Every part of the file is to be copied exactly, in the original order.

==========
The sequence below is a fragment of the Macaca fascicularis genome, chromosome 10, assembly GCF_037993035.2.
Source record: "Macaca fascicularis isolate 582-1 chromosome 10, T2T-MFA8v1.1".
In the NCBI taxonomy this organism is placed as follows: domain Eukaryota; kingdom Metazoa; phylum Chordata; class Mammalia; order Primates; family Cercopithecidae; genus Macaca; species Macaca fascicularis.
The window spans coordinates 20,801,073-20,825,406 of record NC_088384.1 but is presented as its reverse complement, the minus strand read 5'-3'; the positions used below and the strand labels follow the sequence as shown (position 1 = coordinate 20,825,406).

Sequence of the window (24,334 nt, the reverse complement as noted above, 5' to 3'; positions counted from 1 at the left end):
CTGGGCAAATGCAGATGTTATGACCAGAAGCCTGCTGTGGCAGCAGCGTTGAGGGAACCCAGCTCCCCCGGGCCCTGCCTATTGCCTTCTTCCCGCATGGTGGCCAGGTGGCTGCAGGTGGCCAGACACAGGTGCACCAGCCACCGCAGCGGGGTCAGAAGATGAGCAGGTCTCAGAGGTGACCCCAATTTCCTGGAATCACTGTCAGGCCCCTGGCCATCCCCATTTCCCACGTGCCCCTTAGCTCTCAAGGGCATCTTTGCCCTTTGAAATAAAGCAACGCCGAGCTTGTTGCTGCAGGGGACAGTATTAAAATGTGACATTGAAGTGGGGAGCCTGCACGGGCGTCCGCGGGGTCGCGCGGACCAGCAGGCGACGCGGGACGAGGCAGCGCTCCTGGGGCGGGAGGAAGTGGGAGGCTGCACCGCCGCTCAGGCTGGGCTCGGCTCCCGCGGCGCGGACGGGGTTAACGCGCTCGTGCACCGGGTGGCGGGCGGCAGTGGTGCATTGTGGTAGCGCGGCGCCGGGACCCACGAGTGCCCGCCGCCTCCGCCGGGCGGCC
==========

The sequence below is a fragment of the Macaca fascicularis genome, chromosome 10, assembly GCF_037993035.2.
Source record: "Macaca fascicularis isolate 582-1 chromosome 10, T2T-MFA8v1.1".
In the NCBI taxonomy this organism is placed as follows: domain Eukaryota; kingdom Metazoa; phylum Chordata; class Mammalia; order Primates; family Cercopithecidae; genus Macaca; species Macaca fascicularis.
The window spans coordinates 20,801,073-20,825,406 of record NC_088384.1 but is presented as its reverse complement, the minus strand read 5'-3'; the positions used below and the strand labels follow the sequence as shown (position 1 = coordinate 20,825,406).

Sequence of the window (24,334 nt, the reverse complement as noted above, 5' to 3'; positions counted from 1 at the left end):
CTGGGCAAATGCAGATGTTATGACCAGAAGCCTGCTGTGGCAGCAGCGTTGAGGGAACCCAGCTCCCCCGGGCCCTGCCTATTGCCTTCTTCCCGCATGGTGGCCAGGTGGCTGCAGGTGGCCAGACACAGGTGCACCAGCCACCGCAGCGGGGTCAGAAGATGAGCAGGTCTCAGAGGTGACCCCAATTTCCTGGAATCACTGTCAGGCCCCTGGCCATCCCCATTTCCCACGTGCCCCTTAGCTCTCAAGGGCATCTTTGCCCTTTGAAATAAAGCAACGCCGAGCTTGTTGCTGCAGGGGACAGTATTAAAATGTGACATTGAAGTGGGGAGCCTGCACGGGCGTCCGCGGGGTCGCGCGGACCAGCAGGCGACGCGGGACGAGGCAGCGCTCCTGGGGCGGGAGGAAGTGGGAGGCTGCACCGCCGCTCAGGCTGGGCTCGGCTCCCGCGGCGCGGACGGGGTTAACGCGCTCGTGCACCGGGTGGCGGGCGGCAGTGGTGCATTGTGGTAGCGCGGCGCCGGGACCCACGAGTGCCCGCCGCCTCCGCCGGGCGGCC